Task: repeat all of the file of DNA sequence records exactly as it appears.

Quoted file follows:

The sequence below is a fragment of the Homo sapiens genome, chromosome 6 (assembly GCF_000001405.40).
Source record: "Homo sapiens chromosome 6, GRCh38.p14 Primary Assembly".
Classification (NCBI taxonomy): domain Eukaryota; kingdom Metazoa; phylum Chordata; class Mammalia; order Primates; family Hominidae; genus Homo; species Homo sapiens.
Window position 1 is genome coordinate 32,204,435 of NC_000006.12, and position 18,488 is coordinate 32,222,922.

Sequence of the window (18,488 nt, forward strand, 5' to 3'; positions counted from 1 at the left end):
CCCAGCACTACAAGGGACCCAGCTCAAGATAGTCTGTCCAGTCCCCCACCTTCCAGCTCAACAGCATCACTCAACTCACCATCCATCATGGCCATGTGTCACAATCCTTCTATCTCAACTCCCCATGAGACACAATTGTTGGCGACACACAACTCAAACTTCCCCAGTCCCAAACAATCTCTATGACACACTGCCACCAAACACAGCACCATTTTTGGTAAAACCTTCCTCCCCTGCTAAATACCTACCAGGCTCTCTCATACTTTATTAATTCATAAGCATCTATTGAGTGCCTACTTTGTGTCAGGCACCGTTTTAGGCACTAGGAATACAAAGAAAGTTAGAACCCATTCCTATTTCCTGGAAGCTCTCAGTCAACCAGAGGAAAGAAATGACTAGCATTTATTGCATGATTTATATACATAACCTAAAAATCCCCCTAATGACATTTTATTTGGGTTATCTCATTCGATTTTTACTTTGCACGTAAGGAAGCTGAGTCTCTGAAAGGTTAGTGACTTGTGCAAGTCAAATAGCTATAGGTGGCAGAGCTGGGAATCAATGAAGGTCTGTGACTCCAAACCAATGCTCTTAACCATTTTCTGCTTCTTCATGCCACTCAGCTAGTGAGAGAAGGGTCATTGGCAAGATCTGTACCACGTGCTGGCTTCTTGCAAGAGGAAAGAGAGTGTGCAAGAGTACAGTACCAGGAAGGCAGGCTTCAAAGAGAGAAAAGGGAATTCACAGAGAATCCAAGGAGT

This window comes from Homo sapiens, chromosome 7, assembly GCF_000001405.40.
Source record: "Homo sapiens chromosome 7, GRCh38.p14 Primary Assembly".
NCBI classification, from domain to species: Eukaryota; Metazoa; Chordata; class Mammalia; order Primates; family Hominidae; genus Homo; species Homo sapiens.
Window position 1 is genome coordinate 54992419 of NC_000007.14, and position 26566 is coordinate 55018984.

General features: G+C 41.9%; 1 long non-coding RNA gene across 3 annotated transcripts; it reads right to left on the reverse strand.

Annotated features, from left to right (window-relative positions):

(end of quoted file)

The sequence below is a fragment of the Homo sapiens genome, chromosome 6 (assembly GCF_000001405.40).
Source record: "Homo sapiens chromosome 6, GRCh38.p14 Primary Assembly".
Classification (NCBI taxonomy): domain Eukaryota; kingdom Metazoa; phylum Chordata; class Mammalia; order Primates; family Hominidae; genus Homo; species Homo sapiens.
Window position 1 is genome coordinate 32,204,435 of NC_000006.12, and position 18,488 is coordinate 32,222,922.

Sequence of the window (18,488 nt, forward strand, 5' to 3'; positions counted from 1 at the left end):
CCCAGCACTACAAGGGACCCAGCTCAAGATAGTCTGTCCAGTCCCCCACCTTCCAGCTCAACAGCATCACTCAACTCACCATCCATCATGGCCATGTGTCACAATCCTTCTATCTCAACTCCCCATGAGACACAATTGTTGGCGACACACAACTCAAACTTCCCCAGTCCCAAACAATCTCTATGACACACTGCCACCAAACACAGCACCATTTTTGGTAAAACCTTCCTCCCCTGCTAAATACCTACCAGGCTCTCTCATACTTTATTAATTCATAAGCATCTATTGAGTGCCTACTTTGTGTCAGGCACCGTTTTAGGCACTAGGAATACAAAGAAAGTTAGAACCCATTCCTATTTCCTGGAAGCTCTCAGTCAACCAGAGGAAAGAAATGACTAGCATTTATTGCATGATTTATATACATAACCTAAAAATCCCCCTAATGACATTTTATTTGGGTTATCTCATTCGATTTTTACTTTGCACGTAAGGAAGCTGAGTCTCTGAAAGGTTAGTGACTTGTGCAAGTCAAATAGCTATAGGTGGCAGAGCTGGGAATCAATGAAGGTCTGTGACTCCAAACCAATGCTCTTAACCATTTTCTGCTTCTTCATGCCACTCAGCTAGTGAGAGAAGGGTCATTGGCAAGATCTGTACCACGTGCTGGCTTCTTGCAAGAGGAAAGAGAGTGTGCAAGAGTACAGTACCAGGAAGGCAGGCTTCAAAGAGAGAAAAGGGAATTCACAGAGAATCCAAGGAGT

This window comes from Homo sapiens, chromosome 7, assembly GCF_000001405.40.
Source record: "Homo sapiens chromosome 7, GRCh38.p14 Primary Assembly".
NCBI classification, from domain to species: Eukaryota; Metazoa; Chordata; class Mammalia; order Primates; family Hominidae; genus Homo; species Homo sapiens.
Window position 1 is genome coordinate 54992419 of NC_000007.14, and position 26566 is coordinate 55018984.

General features: G+C 41.9%; 1 long non-coding RNA gene across 3 annotated transcripts; it reads right to left on the reverse strand.

Annotated features, from left to right (window-relative positions):